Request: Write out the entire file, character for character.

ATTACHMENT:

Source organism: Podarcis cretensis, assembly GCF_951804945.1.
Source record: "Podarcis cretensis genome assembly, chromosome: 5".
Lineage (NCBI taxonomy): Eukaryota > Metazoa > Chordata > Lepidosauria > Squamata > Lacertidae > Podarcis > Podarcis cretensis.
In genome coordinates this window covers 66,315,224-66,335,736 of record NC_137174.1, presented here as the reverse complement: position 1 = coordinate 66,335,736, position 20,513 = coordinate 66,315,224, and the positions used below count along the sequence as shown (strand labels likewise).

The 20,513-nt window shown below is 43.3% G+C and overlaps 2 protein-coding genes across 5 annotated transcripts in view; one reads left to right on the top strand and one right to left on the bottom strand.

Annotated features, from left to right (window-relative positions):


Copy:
Source organism: Podarcis cretensis, assembly GCF_951804945.1.
Source record: "Podarcis cretensis genome assembly, chromosome: 5".
Lineage (NCBI taxonomy): Eukaryota > Metazoa > Chordata > Lepidosauria > Squamata > Lacertidae > Podarcis > Podarcis cretensis.
In genome coordinates this window covers 66,315,224-66,335,736 of record NC_137174.1, presented here as the reverse complement: position 1 = coordinate 66,335,736, position 20,513 = coordinate 66,315,224, and the positions used below count along the sequence as shown (strand labels likewise).

The 20,513-nt window shown below is 43.3% G+C and overlaps 2 protein-coding genes across 5 annotated transcripts in view; one reads left to right on the top strand and one right to left on the bottom strand.

Annotated features, from left to right (window-relative positions):